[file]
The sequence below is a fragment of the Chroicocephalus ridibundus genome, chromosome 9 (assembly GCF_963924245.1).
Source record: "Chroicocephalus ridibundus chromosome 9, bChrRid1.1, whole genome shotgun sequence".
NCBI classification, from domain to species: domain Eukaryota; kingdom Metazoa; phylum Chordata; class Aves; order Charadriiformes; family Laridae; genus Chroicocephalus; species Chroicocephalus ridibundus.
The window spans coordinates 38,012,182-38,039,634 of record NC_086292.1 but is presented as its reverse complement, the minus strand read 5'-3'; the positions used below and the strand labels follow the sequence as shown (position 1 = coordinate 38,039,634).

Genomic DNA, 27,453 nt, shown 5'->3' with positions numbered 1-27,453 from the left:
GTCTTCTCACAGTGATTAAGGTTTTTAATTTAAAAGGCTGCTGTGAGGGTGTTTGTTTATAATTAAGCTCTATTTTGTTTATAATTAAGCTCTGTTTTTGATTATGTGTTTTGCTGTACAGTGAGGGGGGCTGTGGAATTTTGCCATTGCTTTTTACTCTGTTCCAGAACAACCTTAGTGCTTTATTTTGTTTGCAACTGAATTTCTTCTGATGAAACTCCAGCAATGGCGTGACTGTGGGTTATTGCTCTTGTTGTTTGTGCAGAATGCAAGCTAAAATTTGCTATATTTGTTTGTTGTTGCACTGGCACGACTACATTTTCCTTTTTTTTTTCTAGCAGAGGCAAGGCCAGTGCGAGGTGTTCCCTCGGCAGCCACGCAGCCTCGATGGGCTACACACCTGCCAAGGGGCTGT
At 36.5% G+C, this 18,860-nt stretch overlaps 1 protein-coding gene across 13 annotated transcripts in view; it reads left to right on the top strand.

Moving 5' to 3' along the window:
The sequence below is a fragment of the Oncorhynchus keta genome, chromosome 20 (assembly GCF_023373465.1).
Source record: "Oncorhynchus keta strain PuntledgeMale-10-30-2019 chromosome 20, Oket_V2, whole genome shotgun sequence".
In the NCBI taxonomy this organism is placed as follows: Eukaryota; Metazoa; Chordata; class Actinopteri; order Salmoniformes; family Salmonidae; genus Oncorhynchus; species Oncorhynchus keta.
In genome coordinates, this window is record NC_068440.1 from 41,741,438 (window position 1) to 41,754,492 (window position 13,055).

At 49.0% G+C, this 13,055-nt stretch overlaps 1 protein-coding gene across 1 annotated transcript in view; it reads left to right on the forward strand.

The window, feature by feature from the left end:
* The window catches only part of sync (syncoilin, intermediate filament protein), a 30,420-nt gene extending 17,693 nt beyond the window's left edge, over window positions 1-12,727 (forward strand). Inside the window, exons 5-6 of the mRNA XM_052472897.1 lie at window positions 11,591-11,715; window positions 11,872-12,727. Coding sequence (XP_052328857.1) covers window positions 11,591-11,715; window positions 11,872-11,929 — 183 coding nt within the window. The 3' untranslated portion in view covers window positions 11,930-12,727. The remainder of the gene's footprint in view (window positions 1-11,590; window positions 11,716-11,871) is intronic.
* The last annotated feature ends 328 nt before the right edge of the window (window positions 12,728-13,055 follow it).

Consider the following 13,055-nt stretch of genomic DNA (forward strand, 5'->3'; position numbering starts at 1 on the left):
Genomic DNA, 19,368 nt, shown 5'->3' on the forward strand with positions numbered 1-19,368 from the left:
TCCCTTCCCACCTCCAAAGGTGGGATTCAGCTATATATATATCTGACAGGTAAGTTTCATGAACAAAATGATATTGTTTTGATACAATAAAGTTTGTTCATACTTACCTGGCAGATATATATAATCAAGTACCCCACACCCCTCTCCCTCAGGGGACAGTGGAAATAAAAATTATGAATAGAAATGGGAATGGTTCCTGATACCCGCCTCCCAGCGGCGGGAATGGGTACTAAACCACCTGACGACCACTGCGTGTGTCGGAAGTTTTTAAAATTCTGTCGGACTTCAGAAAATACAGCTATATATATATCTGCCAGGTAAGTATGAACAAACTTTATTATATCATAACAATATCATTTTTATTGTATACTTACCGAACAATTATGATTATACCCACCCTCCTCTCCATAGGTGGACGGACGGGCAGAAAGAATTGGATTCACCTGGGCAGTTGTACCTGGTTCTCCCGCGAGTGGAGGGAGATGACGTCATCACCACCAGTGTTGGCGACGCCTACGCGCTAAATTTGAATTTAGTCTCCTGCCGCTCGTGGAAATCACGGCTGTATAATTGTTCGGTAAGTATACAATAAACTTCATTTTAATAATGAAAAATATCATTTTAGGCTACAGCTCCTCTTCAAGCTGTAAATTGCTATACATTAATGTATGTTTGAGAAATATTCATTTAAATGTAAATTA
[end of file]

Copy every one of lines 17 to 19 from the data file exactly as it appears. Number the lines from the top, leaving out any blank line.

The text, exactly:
Consider the following 13,055-nt stretch of genomic DNA (forward strand, 5'->3'; position numbering starts at 1 on the left):
Genomic DNA, 19,368 nt, shown 5'->3' on the forward strand with positions numbered 1-19,368 from the left:
TCCCTTCCCACCTCCAAAGGTGGGATTCAGCTATATATATATCTGACAGGTAAGTTTCATGAACAAAATGATATTGTTTTGATACAATAAAGTTTGTTCATACTTACCTGGCAGATATATATAATCAAGTACCCCACACCCCTCTCCCTCAGGGGACAGTGGAAATAAAAATTATGAATAGAAATGGGAATGGTTCCTGATACCCGCCTCCCAGCGGCGGGAATGGGTACTAAACCACCTGACGACCACTGCGTGTGTCGGAAGTTTTTAAAATTCTGTCGGACTTCAGAAAATACAGCTATATATATATCTGCCAGGTAAGTATGAACAAACTTTATTATATCATAACAATATCATTTTTATTGTATACTTACCGAACAATTATGATTATACCCACCCTCCTCTCCATAGGTGGACGGACGGGCAGAAAGAATTGGATTCACCTGGGCAGTTGTACCTGGTTCTCCCGCGAGTGGAGGGAGATGACGTCATCACCACCAGTGTTGGCGACGCCTACGCGCTAAATTTGAATTTAGTCTCCTGCCGCTCGTGGAAATCACGGCTGTATAATTGTTCGGTAAGTATACAATAAACTTCATTTTAATAATGAAAAATATCATTTTAGGCTACAGCTCCTCTTCAAGCTGTAAATTGCTATACATTAATGTATGTTTGAGAAATATTCATTTAAATGTAAATTA